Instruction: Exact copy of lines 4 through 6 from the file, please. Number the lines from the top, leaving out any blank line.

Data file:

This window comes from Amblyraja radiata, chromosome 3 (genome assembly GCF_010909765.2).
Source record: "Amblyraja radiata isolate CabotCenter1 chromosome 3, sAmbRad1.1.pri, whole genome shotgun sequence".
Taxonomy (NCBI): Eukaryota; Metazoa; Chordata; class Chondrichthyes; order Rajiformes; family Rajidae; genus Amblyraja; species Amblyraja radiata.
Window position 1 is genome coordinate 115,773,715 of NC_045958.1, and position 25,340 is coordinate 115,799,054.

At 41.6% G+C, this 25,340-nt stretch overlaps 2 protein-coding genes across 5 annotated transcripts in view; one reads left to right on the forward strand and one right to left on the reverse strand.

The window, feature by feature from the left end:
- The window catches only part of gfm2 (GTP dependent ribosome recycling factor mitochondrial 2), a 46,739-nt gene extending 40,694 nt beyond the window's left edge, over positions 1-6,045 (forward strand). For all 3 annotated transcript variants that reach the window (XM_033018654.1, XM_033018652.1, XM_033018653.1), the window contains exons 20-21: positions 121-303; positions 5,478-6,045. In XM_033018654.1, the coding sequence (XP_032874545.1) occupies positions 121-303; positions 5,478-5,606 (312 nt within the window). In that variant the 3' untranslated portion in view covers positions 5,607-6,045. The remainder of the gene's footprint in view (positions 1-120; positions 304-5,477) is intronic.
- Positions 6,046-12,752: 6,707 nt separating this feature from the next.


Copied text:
Window position 1 is genome coordinate 115,773,715 of NC_045958.1, and position 25,340 is coordinate 115,799,054.

At 41.6% G+C, this 25,340-nt stretch overlaps 2 protein-coding genes across 5 annotated transcripts in view; one reads left to right on the forward strand and one right to left on the reverse strand.

The window, feature by feature from the left end: